AUGUSTA – The Senate killed a bill Thursday that would have authorized a study into whether government-run health care is feasible in Maine, as opponents cautioned against any move toward a new system just days after significant insurance changes had been enacted.

The Senate vote was 19-16 on the bill, which would have updated past studies.

Supporters of the study said that the state would have incurred no expense and that the study would not have committed it to any new system.

“All the bill does is, it gives us a chance to run the numbers,” said Sen. Philip Bartlett, D-Gorham. “Why are we afraid of that study? Are we afraid to learn something new?”

Democratic Sen. Joseph Brannigan of Portland also spoke in favor of the study, saying a single-payer system covering many Mainers — Medicare — is already in effect.

“I am of the age where the government runs my insurance, and does it very well,” Brannigan said.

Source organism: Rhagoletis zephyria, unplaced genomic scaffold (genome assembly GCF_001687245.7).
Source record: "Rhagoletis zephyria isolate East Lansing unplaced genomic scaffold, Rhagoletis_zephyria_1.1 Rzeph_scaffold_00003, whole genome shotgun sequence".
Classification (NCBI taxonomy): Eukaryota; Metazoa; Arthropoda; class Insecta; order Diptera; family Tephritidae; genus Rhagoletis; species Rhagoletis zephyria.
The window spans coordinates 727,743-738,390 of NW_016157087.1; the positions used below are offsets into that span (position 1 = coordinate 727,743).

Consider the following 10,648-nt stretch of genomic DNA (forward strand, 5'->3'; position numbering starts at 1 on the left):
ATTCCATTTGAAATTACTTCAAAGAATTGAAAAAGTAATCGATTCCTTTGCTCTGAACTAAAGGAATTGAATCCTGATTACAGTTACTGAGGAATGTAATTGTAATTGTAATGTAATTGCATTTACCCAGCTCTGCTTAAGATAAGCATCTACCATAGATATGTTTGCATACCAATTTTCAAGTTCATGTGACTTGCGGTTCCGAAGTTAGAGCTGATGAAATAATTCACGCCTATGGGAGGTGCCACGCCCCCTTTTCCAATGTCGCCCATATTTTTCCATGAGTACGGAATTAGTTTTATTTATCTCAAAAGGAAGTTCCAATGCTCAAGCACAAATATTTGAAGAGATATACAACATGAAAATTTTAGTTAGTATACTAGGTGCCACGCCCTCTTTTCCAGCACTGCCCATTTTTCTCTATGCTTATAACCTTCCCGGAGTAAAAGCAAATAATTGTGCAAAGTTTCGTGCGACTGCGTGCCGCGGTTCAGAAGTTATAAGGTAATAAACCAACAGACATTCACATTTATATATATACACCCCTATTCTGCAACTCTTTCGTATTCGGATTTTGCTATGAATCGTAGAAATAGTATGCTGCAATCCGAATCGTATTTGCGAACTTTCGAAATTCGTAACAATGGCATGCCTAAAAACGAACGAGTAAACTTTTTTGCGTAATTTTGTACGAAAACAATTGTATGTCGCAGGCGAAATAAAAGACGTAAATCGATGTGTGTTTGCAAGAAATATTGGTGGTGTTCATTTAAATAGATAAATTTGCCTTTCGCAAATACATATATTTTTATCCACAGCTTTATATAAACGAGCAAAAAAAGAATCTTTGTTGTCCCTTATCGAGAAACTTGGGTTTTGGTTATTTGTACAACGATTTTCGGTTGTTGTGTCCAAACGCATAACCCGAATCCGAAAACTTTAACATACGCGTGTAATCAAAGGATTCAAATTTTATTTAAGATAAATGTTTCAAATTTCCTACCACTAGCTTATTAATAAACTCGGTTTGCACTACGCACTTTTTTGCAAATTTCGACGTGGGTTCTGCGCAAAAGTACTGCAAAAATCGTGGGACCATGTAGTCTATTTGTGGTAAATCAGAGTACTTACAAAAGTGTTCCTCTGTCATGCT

Gov. Paul LePage signed a bill Tuesday that creates a new high-risk pool, expands coverage options for smaller businesses and makes other changes in Maine’s largely privately run insurance system.

Maine Sen. Lois Snowe-Mello, R-Poland, said past studies have shown a single-payer system to be “totally unaffordable.”

“We are moving toward an excellent plan,” Snowe-Mello said.

Meanwhile, Vermont is moving toward a single-payer system that would provide public health care to all residents, regardless of income, much like what military personnel have now.

A powerful new state board will work out details of the new system, including how to pay for it.